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Rep. Giffords to Petraeus: You’re Fighting Two Wars? But What About Windmills?

June 19, 2010

My latest post at NewsReal:

On Wednesday, General David Petraeus was on the Hill to brief Congress on Afghanistan. You know, that place where we are still fighting one of two wars, even though Democrats have stopped screeching that No War For Oil line ever since Obama became President. I suppose they figure that he has enough to worry about, what with busily trying to improve his golf handicap and perfecting the art of woeful incompetence and all.

Two more American soldiers lost their lives in Afghanistan today, which makes 33 killed in June so far. At the time of General Petraeus’ briefing on the Hill, the total was at 31. In addition, the Taliban is regaining strength. So, what did Congresswoman Giffords (D-AZ) ask about when she got her turn to question the General?

Hey, man. What are you doing about, you know, super cool renewable energy and stuff at our bases in Afghanistan? No, really:

There are two wars being fought? But, what about Mother Earth™! The US Air Force is totally icky; they use the most energy on the entire planet! This must be taken care of, never mind the people who are fighting and dying to protect everyone else on that planet.  I’m only surprised that she didn’t suggest combat fatigues be made from hemp and that MREs be made vegan.

General Petraeus, the man behind the successful surge strategy in Iraq, is concerned with the men and women fighting under his command. He’s concerned with protecting them and with ensuring that the loss of America’s bravest is as few as humanly possible. He’s trying to win two wars. He’s concerned with actual threats to this country, not made up scams like “climate change” cured by magic windmills.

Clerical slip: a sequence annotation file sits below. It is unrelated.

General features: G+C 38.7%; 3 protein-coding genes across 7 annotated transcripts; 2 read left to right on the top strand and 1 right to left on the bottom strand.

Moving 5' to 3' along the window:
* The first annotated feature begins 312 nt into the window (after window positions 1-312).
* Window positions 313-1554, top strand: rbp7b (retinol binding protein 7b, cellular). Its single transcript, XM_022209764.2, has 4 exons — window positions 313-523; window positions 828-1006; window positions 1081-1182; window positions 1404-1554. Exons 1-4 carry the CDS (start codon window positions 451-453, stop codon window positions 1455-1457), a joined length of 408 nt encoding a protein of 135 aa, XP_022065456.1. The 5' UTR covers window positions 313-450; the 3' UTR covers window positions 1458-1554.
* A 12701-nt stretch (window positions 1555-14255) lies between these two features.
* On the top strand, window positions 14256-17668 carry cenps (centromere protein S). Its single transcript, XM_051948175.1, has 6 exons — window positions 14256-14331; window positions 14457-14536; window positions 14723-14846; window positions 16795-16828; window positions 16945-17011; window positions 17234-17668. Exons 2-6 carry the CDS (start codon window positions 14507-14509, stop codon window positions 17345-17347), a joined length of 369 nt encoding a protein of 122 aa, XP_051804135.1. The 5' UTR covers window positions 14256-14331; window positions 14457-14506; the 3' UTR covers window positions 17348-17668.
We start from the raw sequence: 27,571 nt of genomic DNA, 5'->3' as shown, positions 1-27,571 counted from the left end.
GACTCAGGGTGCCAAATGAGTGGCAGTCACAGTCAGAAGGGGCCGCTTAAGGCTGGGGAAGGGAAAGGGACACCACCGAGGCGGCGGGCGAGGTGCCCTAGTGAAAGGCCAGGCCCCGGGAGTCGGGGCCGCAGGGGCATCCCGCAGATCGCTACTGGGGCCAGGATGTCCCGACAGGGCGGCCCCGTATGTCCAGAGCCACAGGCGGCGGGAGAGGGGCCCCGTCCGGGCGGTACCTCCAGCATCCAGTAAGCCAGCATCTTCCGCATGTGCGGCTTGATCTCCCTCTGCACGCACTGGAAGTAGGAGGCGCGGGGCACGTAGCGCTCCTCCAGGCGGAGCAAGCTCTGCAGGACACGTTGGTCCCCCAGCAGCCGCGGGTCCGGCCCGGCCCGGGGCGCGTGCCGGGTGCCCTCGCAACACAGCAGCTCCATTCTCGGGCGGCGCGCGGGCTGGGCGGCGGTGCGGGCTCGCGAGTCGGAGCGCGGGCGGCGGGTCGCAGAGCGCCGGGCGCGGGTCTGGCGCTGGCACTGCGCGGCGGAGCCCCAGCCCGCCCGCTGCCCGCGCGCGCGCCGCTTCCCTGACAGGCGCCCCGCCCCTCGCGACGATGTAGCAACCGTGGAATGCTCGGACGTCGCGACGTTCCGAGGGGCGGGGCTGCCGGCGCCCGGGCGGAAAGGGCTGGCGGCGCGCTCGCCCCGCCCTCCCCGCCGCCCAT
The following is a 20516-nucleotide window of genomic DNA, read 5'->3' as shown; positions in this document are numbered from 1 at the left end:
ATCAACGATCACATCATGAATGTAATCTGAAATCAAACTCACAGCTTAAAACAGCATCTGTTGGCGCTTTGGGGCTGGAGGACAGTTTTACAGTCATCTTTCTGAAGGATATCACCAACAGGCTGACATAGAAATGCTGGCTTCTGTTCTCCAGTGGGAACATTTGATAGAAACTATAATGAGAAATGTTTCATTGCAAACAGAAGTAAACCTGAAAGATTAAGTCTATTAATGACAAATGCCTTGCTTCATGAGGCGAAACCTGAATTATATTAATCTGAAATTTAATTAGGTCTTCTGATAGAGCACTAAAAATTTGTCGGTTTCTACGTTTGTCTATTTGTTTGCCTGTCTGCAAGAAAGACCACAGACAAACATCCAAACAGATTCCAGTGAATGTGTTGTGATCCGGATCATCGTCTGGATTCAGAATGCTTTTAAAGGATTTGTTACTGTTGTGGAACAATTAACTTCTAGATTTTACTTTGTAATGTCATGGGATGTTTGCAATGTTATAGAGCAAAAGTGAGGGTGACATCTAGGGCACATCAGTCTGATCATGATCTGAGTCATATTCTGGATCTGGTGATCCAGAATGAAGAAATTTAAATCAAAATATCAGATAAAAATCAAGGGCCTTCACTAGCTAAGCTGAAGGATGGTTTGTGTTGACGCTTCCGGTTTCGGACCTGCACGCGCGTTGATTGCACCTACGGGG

It’s not surprising, though. She must have gotten the idea from her fellow Democrat, Senator Barbara Boxer, Ma’am, who said last week that not terrorism, not wars, not potential economic collapse, but climate change will be the leading cause of conflict for the next two decades.

“I’m going to put in the record … a host of quotes from our national security experts who tell us that carbon pollution leading to climate change will be over the next 20 years the leading cause of conflict, putting our troops in harm’s way,” Boxer said.

Islamo-fascism, the Taliban, North Korea? No big whoop. At least, nothing that some solar paneling and windmills won’t fix!

Earlier this week, another Democrat snidely suggested that there should be pre-vote skirt checks because she can’t tell if GOP women are actually women by the way that they vote.  Well, I don’t care to check for gender, because I think not being able to tell gender by a vote is a good thing. But, they make the ability to discern something else very easy for me.

I can tell one thing that they are based on the way they both vote and speak:

Damn fools.

—–

Originally posted at NewsReal:

16 Comments leave one →
  1. realitytheanticonservativedrug permalink
    June 19, 2010 3:09 am

    How the heck does ignoring renewable energy actually HELP our soldiers…?
    If anything, the more fuel and supplies that they have to transport from place to place, the more danger they are exposed to just while running their supply pipeline. So a little thing like solar power at a forward base could SAVE LIVES…!
    Not that conservatives will let a little thing like saving lives actually get in the way of their pious pretenses.

    • Lori Ziganto permalink*
      June 19, 2010 3:13 am

      Hahaha! Pious pretenses — pot, meet kettle.